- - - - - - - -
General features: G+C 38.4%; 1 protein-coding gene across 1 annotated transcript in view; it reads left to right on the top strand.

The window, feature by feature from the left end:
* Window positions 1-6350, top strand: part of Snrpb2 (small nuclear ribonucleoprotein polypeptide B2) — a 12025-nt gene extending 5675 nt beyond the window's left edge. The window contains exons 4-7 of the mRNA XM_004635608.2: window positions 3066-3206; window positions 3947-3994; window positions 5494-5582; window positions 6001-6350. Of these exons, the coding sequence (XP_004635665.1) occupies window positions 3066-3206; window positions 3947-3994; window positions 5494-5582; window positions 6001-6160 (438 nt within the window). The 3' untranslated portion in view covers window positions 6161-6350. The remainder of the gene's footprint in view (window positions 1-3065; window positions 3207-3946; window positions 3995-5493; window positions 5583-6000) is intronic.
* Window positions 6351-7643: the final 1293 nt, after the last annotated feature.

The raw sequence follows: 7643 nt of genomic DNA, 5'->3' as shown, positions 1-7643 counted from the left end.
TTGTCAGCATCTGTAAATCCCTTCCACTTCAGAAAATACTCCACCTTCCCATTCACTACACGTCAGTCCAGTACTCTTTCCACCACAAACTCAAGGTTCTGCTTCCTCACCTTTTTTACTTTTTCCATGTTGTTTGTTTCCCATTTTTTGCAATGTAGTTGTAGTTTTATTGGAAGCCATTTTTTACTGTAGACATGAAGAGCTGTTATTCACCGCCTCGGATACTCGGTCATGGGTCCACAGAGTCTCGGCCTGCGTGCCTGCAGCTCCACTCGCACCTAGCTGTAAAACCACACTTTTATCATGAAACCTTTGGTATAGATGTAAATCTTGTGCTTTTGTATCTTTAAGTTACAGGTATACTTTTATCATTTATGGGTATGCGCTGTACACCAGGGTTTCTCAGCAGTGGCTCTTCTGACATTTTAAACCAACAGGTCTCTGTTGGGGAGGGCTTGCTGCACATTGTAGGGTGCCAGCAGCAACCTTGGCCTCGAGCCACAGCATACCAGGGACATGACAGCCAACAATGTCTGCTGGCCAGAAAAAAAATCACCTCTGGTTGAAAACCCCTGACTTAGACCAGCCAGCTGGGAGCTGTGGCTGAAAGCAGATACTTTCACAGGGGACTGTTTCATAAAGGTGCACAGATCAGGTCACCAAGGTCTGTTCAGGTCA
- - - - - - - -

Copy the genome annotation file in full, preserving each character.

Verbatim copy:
General features: G+C 38.4%; 1 protein-coding gene across 1 annotated transcript in view; it reads left to right on the top strand.

The window, feature by feature from the left end:
* Window positions 1-6350, top strand: part of Snrpb2 (small nuclear ribonucleoprotein polypeptide B2) — a 12025-nt gene extending 5675 nt beyond the window's left edge. The window contains exons 4-7 of the mRNA XM_004635608.2: window positions 3066-3206; window positions 3947-3994; window positions 5494-5582; window positions 6001-6350. Of these exons, the coding sequence (XP_004635665.1) occupies window positions 3066-3206; window positions 3947-3994; window positions 5494-5582; window positions 6001-6160 (438 nt within the window). The 3' untranslated portion in view covers window positions 6161-6350. The remainder of the gene's footprint in view (window positions 1-3065; window positions 3207-3946; window positions 3995-5493; window positions 5583-6000) is intronic.
* Window positions 6351-7643: the final 1293 nt, after the last annotated feature.

The raw sequence follows: 7643 nt of genomic DNA, 5'->3' as shown, positions 1-7643 counted from the left end.
TTGTCAGCATCTGTAAATCCCTTCCACTTCAGAAAATACTCCACCTTCCCATTCACTACACGTCAGTCCAGTACTCTTTCCACCACAAACTCAAGGTTCTGCTTCCTCACCTTTTTTACTTTTTCCATGTTGTTTGTTTCCCATTTTTTGCAATGTAGTTGTAGTTTTATTGGAAGCCATTTTTTACTGTAGACATGAAGAGCTGTTATTCACCGCCTCGGATACTCGGTCATGGGTCCACAGAGTCTCGGCCTGCGTGCCTGCAGCTCCACTCGCACCTAGCTGTAAAACCACACTTTTATCATGAAACCTTTGGTATAGATGTAAATCTTGTGCTTTTGTATCTTTAAGTTACAGGTATACTTTTATCATTTATGGGTATGCGCTGTACACCAGGGTTTCTCAGCAGTGGCTCTTCTGACATTTTAAACCAACAGGTCTCTGTTGGGGAGGGCTTGCTGCACATTGTAGGGTGCCAGCAGCAACCTTGGCCTCGAGCCACAGCATACCAGGGACATGACAGCCAACAATGTCTGCTGGCCAGAAAAAAAATCACCTCTGGTTGAAAACCCCTGACTTAGACCAGCCAGCTGGGAGCTGTGGCTGAAAGCAGATACTTTCACAGGGGACTGTTTCATAAAGGTGCACAGATCAGGTCACCAAGGTCTGTTCAGGTCA